In his 14 years as Clallam County sheriff, Bill Benedict said he has watched opioid abuse touch the lives of hundreds of people.

"There is the sickness, misery and even death by overdose of those afflicted, coupled with the sorrow and loss felt by families and friends. The economic costs are huge— lost wages, lost opportunities and the costs associated with many opioid-related crimes, such as burglary, theft and shoplifting. Illegal sales of heroin in Clallam County probably exceed $15 million a year. Property losses due to burglaries and thefts exceed $5 million a year. This is a lot of grief, sorrow and misery for a rural county with a population of 75,000."

Project Stories The Strong People

Undercounted and Underserved: Experts Say Opioid Deaths Overlooked Among Native Americans

By Ally Mauch

As tribes and urban Indian populations scramble to tackle the opioid crisis, inaccurate data about overdose deaths has stymied health officials and frustrated tribal leaders struggling to get the help they need.

Nationwide, nearly 2,000 Native Americans died of prescription opioid overdoses from 2008 to 2017 — the highest rate of any racial or ethnic group. Experts fear the true death count is far higher.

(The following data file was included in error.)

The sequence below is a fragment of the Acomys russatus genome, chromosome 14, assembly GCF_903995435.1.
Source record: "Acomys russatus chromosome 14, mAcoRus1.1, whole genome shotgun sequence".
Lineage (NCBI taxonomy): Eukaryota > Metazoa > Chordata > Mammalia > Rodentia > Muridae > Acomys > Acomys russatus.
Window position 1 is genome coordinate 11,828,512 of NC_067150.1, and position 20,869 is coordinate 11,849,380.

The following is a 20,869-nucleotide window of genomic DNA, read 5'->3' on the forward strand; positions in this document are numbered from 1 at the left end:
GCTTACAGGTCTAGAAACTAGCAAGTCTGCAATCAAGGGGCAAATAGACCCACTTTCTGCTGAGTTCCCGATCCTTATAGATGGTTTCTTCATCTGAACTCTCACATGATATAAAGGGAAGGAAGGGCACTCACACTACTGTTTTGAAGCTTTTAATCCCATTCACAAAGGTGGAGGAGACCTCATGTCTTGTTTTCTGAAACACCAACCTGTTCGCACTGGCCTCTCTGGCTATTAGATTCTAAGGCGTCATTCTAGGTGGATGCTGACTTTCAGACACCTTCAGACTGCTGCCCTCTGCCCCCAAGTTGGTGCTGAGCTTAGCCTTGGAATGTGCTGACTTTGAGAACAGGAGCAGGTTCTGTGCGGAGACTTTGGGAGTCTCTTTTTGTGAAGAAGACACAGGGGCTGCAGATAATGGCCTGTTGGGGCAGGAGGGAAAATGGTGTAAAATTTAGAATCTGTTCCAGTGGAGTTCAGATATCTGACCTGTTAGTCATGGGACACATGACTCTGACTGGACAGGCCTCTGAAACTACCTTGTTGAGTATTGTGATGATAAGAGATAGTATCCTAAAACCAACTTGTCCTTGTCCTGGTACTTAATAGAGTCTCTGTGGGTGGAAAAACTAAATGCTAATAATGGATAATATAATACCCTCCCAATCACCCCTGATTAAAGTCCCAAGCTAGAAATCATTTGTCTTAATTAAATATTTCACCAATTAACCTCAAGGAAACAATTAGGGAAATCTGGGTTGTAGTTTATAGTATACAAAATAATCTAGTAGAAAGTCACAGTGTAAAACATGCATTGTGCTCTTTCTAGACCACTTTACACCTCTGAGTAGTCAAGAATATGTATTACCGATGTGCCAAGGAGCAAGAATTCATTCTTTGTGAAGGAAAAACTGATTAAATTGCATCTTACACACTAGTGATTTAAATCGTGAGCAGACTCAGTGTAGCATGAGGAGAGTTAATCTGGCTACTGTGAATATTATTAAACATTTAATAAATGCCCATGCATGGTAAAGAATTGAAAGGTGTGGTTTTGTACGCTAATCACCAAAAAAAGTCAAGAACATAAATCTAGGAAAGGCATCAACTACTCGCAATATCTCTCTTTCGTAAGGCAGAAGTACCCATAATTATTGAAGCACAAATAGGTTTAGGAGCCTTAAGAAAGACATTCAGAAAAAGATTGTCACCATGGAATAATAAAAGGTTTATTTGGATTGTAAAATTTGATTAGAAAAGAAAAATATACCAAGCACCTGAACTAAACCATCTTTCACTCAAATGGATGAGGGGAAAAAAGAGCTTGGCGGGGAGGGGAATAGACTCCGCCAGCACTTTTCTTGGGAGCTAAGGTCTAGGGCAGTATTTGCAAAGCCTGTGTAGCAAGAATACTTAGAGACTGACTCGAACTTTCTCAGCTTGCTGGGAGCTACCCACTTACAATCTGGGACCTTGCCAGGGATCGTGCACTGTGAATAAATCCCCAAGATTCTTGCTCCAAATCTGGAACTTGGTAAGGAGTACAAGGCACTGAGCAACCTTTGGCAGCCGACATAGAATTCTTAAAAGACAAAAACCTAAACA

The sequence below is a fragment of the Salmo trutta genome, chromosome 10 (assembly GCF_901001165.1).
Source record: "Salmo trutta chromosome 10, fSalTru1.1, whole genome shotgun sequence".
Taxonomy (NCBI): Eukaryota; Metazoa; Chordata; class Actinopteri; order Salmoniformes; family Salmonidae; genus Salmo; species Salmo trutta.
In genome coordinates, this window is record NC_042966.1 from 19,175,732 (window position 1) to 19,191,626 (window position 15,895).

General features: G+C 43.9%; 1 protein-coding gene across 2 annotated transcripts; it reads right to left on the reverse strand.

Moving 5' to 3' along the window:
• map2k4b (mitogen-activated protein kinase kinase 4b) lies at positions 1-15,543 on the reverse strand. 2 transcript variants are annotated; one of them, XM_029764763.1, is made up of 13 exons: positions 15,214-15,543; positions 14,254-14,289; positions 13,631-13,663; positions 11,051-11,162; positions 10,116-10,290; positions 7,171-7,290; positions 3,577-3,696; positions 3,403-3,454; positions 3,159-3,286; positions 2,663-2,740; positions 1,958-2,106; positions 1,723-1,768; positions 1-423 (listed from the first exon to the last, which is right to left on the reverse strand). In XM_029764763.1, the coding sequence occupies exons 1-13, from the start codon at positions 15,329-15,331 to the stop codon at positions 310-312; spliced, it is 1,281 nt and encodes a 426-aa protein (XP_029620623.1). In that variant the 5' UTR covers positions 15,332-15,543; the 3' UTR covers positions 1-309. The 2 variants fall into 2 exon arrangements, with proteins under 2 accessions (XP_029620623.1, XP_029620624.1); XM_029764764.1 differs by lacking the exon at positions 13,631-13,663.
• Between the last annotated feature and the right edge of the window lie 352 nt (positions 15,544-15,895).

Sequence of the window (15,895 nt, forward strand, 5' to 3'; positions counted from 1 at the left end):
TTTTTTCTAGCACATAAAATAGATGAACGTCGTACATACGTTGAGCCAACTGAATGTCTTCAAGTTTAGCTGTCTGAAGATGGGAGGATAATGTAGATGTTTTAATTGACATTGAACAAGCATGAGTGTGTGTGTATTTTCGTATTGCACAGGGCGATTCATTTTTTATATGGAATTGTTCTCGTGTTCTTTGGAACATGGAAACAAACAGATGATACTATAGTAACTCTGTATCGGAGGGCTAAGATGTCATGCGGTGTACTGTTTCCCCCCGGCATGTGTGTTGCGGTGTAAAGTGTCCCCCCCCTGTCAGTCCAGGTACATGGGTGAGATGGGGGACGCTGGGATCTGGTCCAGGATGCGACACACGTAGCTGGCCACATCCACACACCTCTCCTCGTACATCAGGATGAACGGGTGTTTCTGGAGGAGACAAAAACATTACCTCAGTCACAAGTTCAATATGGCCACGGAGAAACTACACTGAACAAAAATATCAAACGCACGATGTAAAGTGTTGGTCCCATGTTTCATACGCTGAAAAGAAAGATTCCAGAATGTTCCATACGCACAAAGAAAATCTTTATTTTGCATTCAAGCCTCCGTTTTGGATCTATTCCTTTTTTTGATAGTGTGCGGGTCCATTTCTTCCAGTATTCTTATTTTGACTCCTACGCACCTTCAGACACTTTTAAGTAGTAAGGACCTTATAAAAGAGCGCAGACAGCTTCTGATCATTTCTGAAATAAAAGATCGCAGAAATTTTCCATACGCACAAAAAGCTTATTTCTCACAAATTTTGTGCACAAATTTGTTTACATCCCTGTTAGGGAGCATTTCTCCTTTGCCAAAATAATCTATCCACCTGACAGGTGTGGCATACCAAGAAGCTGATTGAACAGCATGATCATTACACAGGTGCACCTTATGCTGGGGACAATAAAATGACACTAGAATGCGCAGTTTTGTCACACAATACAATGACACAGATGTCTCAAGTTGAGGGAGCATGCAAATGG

Graphic: Worth Chollar

In Washington state, home to 29 federally recognized tribes, researchers in a first-of-its-kind study found that opioid overdose deaths among Native Americans were underreported by about 30 percent from 2013 to 2015. That same disparity was not found among the state’s white population.

The corrected death count showed that Native Americans were 2.7 times more likely to die from opioid-related overdoses than white people.

Graphic: Worth Chollar

“When you look at health data, a lot of times you just don’t see American Indians represented at all,” said Sujata Joshi, an epidemiologist who wrote the 2018 study for the Northwest Tribal Epidemiology Center in Portland.

The problem, experts say, can be linked to death certificates. On the documents used by local, state and federal health officials, Native Americans are sometimes misclassified as “mixed race” or “other.”